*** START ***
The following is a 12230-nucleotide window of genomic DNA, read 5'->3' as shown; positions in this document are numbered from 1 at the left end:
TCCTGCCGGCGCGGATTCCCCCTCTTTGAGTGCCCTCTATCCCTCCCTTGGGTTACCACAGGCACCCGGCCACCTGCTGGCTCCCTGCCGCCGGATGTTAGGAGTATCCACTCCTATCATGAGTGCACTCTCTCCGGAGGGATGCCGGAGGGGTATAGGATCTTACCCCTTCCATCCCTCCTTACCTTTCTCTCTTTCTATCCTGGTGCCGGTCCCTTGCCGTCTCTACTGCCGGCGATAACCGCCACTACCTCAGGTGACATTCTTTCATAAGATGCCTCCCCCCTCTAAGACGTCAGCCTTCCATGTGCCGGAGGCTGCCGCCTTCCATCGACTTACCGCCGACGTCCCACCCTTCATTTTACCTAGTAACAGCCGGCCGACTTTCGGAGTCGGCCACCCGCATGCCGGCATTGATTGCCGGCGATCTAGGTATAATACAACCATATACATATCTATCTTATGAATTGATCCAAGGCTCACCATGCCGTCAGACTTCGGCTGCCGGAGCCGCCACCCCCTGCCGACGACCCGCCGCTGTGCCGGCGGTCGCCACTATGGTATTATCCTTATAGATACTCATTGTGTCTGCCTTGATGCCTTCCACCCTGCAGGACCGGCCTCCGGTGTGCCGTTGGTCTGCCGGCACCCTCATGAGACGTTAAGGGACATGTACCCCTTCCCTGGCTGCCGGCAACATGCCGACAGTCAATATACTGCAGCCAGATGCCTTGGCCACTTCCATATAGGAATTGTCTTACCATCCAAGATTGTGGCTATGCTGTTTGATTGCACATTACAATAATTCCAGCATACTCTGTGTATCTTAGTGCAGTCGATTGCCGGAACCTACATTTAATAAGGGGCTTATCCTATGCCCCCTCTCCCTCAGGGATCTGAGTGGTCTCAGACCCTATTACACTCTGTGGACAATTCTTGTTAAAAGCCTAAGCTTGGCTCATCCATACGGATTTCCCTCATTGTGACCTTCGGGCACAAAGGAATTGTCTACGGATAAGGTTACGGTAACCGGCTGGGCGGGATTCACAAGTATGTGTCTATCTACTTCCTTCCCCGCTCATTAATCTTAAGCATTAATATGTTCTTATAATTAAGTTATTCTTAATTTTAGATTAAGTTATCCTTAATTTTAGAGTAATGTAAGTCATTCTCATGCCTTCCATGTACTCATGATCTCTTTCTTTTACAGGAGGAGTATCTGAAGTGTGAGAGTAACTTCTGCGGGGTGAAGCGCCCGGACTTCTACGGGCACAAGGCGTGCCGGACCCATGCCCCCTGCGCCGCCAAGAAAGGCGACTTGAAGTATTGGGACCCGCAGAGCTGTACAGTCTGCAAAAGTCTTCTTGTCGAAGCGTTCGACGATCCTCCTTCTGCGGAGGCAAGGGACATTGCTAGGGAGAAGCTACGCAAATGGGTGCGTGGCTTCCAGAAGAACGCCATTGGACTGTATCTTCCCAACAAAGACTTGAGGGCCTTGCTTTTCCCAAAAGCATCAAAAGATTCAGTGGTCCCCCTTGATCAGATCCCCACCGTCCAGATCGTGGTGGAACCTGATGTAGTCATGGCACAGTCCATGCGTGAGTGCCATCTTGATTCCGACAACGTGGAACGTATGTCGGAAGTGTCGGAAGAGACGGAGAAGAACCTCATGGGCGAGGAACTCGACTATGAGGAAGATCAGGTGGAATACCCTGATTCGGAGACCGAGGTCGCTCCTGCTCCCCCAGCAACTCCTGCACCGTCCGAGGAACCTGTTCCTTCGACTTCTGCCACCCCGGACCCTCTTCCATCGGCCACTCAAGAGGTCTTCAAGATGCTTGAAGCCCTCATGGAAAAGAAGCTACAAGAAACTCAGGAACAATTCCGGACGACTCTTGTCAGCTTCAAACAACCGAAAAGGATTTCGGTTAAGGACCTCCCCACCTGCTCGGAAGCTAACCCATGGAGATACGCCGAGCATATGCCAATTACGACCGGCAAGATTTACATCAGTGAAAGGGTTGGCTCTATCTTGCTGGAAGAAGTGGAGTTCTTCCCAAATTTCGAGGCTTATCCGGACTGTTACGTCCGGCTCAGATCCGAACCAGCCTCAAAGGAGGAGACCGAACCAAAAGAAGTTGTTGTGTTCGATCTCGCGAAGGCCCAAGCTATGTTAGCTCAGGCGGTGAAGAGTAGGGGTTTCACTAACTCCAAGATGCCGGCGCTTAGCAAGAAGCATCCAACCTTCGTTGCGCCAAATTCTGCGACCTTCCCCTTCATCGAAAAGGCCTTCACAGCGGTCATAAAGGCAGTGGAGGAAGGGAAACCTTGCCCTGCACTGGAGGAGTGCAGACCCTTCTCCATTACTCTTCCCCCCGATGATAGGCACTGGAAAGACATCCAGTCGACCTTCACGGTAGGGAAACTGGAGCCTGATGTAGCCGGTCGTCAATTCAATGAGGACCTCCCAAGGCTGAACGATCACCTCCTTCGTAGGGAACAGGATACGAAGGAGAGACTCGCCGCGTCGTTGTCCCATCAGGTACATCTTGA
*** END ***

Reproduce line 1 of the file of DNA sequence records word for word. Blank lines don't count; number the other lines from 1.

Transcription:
The following is a 12230-nucleotide window of genomic DNA, read 5'->3' as shown; positions in this document are numbered from 1 at the left end: